What do we test for and Why?The Ausable Bayfield Conservation Authority and Pinery Provincial Park collected water samples to test the water quality of the Old Ausable Channel monthly from March – November 2006. There is a need for water quality data from the Old Ausable Channel (OAC). Prior to 2006, very little was known about the water quality in this water body. It was assumed that the water quality was “good’. However, agencies had no data to indicate the current conditions.
The collection of water quality samples in 2006, showed that water conditions in the OAC were much better than in the surrounding landscape (Figures 1, 2 & 3). The ongoing collection of water quality data will help to guide management decisions and is also important to track changes over time. For example, the nutrients (nitrogen and phosphorus types) could be a very important determinant of plant growth in the OAC. There are species at risk fishes that live in the OAC that are dependent upon some of the vegetation types that grow in the channel. Also the Escherichia coli (E. coli) numbers and nutrient concentrations may help to explain land use decisions (i.e., possible septic system leachate or lawn fertilizer input from the residential areas along the OAC). Collecting water quality data over a longer time period is necessary to understand potential impacts to the OAC. The Ausable Bayfield Conservation Authority and the Pinery, along with volunteers from local neighborhoods continue to collect water samples in 2007.
The following eight indicators are tested for:
Definitions of Parameters
E. coli are a type of fecal coliform bacteria commonly found in human and animal waste. Its presence in water is a strong indication of recent sewage or animal waste contamination and also indicates the potential for the water to have other disease causing organisms.
Phosphorus (Total Phosphorus and Total Dissolved Phosphorus)
Total phosphorus (TP) includes dissolved phosphorus and forms bound to organic and inorganic material in water. Total phosphorus is an element that enhances plant growth and contributes to excess algae and low oxygen in streams and lakes. In many fresh water aquatic systems, phosphorus is the nutrient limiting primary production (plant growth). When phosphorus is added, the first response is increased primary productivity. Although, this may be an aesthetic concern, increased productivity may be beneficial to aquatic life. Excessive enrichment may lead to detrimental effects, such as a decline in water oxygen concentrations upon the decay of the aquatic plants.
Nitrate, Nitrite & Ammonia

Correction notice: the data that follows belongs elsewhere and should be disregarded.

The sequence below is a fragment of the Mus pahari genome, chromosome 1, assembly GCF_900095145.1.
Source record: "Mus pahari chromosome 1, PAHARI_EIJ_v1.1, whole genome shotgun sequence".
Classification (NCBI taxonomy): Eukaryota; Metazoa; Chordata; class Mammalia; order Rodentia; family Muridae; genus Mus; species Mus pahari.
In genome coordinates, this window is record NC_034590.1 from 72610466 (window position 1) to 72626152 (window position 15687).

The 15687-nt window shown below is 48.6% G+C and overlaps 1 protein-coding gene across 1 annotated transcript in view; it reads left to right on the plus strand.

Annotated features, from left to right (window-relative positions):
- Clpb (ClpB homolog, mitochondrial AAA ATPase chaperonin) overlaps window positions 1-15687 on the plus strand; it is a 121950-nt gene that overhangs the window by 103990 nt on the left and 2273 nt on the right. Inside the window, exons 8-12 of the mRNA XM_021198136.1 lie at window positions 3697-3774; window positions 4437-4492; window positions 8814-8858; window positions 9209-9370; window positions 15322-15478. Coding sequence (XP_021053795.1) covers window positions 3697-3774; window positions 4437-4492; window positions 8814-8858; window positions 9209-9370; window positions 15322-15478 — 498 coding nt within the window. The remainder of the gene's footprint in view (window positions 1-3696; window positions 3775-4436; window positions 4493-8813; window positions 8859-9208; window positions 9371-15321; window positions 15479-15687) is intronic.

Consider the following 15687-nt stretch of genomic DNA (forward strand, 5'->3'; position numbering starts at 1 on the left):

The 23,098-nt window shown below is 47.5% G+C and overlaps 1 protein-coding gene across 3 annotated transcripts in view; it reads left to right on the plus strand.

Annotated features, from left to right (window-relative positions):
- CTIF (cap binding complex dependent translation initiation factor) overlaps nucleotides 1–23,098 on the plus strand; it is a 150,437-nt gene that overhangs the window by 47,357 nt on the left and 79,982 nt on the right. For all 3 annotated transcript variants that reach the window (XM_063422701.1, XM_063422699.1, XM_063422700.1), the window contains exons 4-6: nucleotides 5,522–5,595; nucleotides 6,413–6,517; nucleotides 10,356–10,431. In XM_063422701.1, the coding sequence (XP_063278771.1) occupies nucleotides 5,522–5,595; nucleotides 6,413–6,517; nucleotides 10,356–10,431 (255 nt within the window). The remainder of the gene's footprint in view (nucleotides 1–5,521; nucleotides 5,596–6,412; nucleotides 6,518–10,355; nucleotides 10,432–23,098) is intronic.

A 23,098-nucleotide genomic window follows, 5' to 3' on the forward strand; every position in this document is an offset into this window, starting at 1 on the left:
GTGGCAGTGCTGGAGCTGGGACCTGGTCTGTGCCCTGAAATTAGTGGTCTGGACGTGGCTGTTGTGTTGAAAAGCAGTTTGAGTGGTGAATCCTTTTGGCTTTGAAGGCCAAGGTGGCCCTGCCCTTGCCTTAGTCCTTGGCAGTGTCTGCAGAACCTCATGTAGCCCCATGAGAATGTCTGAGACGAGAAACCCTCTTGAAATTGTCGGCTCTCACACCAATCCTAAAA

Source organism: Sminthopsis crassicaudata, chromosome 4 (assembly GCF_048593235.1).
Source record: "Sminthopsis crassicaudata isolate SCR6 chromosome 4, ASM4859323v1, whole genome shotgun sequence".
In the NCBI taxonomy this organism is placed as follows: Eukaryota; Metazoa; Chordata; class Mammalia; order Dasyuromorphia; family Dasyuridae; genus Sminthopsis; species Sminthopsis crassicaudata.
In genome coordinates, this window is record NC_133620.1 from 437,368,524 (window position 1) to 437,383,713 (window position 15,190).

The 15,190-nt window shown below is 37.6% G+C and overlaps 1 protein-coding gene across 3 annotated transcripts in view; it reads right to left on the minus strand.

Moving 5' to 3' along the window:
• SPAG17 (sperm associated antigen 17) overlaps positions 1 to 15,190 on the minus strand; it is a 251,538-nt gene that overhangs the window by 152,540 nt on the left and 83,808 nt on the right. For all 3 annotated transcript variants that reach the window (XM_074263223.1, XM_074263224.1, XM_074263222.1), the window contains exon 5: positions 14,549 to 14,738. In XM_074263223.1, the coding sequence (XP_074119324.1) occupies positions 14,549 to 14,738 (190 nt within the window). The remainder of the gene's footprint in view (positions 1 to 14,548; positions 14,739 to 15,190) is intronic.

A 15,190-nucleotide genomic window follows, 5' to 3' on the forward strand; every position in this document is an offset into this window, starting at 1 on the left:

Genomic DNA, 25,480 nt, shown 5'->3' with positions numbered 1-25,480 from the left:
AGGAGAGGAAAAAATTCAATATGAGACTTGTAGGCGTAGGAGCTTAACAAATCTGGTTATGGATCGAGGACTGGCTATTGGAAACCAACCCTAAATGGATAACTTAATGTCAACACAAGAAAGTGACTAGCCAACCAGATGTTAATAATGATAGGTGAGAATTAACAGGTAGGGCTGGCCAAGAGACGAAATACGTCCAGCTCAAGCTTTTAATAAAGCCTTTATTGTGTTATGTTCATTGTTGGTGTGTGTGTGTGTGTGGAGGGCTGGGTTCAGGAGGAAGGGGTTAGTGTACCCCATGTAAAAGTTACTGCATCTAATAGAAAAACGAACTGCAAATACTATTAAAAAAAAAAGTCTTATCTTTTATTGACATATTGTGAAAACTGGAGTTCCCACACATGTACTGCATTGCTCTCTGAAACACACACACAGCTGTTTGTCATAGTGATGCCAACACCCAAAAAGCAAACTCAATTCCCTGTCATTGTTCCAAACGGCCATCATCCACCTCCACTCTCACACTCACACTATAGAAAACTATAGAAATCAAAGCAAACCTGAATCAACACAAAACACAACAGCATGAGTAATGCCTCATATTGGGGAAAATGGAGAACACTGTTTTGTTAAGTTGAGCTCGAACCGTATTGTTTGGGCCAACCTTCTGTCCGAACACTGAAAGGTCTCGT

Nitrate is the primary source of nitrogen for aquatic plants. All forms of inorganic nitrogen (nitrite and ammonia) have the potential to undergo nitrification to nitrate. In well-oxygenated systems, increasing concentrations of inorganic nitrogen increase the risk of algal blooms and eutrophication. Furthermore, nitrate may also be directly toxic to aquatic organisms. Elevated nitrate concentrations are considered to contribute to eutrophication and its undesirable effects, such as algae and macrophyte blooms, shortened food chains, and changes in the aquatic community.
Total Kjeldahl Nitrogen (TKN)
The sum of organic nitrogen and ammonia in a water body. Measured in milligrams per liter (mg/L). High measurements of TKN typically results from sewage and manure discharges to water bodies.
Sampling Results from the 2006 Season
The following chart shows the results of sampling from March 2006 to November 2006 in the OAC at one location in Pinery Provincial Park.
ND= not detected
The water quality sampling location was directly upstream, mid channel of the Pinery dam.
Water Quality in the OAC
Average total phosphorus, nitrate and E. coli results between the OAC and the rest of the Ausable River/Bayfield River watersheds (this data was taken from the ABCA’s Watershed Report Card document) were compared. Total phosphorus, nitrate and E. coli were chosen because of phosphorus and nitrate’s connection to increased plant growth/algal blooms (which is apparent in the channel) and E. coli’s connection to septic/sewage indication.
The data comparison showed (Figures 1, 2 & 3) that the levels of these parameters are significantly lower in the OAC compared to the rest of our watershed area. This was not surprising given the OAC is a closed and isolated system to influences that the rest of the watershed would be receiving, for example agricultural inputs. There is a lot of vegetation present in the OAC, but water clarity and lack of flow could also be providing the favorable conditions for certain types of vegetation to grow. Some of the vegetation, such as Chara, doesn’t like a lot of nutrient input which could explain its abundance in the OAC upstream of the Pinery dam. We will need to continue monitoring the water quality to notice increases or decreases in the parameters, or make conclusions on what is happening.
The water quality sampling program in the OAC uses existing resources to provide critical information about the state of the OAC. Detailed water quality information is required to help guide management decisions of this unique ecosystem.
Thank you to the funding partners for the OAC Management Project
Grand Bend Community Foundation
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